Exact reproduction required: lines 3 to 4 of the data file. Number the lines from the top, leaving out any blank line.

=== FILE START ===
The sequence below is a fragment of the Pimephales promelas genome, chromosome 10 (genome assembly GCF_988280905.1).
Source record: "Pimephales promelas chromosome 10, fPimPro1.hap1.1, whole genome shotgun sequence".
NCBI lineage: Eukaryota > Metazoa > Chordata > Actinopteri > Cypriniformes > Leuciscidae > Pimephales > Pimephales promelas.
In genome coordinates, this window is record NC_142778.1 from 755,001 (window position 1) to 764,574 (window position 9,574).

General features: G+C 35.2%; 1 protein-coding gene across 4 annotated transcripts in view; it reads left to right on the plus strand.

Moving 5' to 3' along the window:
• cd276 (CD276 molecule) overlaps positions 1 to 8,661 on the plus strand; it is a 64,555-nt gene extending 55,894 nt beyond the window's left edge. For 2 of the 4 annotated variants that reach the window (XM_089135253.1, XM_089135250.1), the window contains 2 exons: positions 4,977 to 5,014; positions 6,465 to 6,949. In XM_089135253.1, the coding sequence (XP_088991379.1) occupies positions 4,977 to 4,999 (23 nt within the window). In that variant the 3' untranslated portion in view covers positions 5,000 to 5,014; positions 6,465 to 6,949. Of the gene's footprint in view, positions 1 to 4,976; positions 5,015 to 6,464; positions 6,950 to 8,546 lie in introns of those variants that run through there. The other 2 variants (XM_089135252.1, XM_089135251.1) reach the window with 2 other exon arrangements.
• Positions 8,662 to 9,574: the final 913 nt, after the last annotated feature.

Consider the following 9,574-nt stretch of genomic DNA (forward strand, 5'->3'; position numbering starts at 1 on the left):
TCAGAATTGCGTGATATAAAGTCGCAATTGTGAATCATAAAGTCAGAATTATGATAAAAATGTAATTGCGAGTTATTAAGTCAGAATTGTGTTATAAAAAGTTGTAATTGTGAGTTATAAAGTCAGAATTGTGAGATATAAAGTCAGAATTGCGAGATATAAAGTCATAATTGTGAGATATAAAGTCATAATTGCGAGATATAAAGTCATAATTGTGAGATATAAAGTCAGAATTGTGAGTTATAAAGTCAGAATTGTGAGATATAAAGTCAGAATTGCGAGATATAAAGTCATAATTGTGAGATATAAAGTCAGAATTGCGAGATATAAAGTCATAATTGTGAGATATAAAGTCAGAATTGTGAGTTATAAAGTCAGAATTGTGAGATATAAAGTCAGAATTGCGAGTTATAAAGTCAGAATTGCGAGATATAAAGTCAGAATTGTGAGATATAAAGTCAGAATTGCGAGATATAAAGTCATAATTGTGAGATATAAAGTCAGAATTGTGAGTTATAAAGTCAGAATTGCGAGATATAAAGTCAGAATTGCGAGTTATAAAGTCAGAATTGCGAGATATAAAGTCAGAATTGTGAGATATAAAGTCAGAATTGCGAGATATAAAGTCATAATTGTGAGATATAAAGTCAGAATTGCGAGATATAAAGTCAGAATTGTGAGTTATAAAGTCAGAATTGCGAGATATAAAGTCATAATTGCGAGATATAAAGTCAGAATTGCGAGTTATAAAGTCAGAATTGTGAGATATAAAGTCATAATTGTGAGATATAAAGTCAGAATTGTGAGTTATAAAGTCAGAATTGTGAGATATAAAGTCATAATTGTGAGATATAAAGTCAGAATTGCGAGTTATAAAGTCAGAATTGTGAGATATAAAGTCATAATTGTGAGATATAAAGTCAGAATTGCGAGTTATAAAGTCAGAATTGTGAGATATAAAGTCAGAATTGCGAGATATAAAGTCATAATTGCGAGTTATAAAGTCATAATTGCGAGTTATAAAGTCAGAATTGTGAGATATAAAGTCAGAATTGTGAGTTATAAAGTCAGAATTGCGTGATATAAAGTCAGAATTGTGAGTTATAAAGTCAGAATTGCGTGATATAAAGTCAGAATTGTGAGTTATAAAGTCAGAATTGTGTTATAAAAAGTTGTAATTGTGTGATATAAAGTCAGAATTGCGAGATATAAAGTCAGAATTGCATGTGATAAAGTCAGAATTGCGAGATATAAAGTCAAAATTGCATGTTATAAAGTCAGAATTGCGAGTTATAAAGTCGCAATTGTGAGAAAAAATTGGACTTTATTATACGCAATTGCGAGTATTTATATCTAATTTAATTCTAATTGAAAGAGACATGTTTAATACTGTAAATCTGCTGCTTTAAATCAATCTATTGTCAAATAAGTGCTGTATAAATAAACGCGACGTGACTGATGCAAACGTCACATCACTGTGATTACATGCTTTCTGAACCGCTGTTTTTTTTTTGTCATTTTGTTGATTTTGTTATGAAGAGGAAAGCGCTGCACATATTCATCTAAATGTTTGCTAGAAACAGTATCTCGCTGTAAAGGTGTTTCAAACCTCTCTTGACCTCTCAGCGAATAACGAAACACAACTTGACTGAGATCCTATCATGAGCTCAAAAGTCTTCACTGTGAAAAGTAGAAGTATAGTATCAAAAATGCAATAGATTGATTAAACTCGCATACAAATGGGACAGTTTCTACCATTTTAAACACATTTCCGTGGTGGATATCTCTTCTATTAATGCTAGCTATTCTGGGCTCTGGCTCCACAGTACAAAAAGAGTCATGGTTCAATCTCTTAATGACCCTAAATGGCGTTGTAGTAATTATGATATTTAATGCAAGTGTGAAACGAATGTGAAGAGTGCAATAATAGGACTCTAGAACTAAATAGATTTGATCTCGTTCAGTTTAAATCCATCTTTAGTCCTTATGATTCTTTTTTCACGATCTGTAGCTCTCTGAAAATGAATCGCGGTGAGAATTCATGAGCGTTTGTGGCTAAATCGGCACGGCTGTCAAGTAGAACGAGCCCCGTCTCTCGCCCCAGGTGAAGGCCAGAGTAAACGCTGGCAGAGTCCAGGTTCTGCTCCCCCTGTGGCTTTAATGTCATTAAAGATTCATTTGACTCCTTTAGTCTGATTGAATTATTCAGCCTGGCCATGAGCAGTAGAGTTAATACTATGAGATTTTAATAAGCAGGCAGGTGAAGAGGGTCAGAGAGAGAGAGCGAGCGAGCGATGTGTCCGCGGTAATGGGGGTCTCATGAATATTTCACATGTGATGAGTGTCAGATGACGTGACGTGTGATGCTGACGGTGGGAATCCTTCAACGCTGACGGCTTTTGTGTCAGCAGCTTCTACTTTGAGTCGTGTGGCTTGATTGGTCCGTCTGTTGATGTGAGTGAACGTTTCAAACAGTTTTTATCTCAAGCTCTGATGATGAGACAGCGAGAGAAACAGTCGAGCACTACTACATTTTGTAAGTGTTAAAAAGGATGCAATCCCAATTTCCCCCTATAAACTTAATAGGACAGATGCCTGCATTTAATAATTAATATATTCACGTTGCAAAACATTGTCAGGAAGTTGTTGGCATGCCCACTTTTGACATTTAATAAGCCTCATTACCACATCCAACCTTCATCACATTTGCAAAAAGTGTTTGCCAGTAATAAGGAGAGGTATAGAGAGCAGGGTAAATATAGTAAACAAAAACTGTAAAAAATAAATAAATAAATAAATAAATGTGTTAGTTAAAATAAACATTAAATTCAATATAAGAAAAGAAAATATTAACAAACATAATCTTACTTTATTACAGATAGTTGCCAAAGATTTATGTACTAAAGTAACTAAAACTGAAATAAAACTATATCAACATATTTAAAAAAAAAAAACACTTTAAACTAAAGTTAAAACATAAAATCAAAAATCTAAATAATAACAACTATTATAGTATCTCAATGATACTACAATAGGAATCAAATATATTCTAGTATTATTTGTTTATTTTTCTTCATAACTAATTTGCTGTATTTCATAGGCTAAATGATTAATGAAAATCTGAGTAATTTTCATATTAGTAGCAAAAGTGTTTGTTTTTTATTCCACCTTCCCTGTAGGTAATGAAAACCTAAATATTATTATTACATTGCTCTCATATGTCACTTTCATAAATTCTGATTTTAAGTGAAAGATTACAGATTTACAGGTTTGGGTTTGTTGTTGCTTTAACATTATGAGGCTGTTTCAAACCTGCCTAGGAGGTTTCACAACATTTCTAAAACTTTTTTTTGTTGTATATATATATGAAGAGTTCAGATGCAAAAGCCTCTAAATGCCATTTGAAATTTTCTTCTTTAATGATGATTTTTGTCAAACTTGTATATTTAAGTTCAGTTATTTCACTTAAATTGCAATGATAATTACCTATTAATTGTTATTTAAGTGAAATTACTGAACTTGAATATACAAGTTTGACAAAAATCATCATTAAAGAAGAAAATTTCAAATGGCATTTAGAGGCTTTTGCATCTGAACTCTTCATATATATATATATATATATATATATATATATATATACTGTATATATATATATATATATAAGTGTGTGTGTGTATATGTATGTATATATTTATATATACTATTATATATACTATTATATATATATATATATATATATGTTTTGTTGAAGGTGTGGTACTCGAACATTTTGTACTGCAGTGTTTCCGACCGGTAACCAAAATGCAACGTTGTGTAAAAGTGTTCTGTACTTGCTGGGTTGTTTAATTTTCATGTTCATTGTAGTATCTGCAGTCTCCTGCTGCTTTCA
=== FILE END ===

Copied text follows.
NCBI lineage: Eukaryota > Metazoa > Chordata > Actinopteri > Cypriniformes > Leuciscidae > Pimephales > Pimephales promelas.
In genome coordinates, this window is record NC_142778.1 from 755,001 (window position 1) to 764,574 (window position 9,574).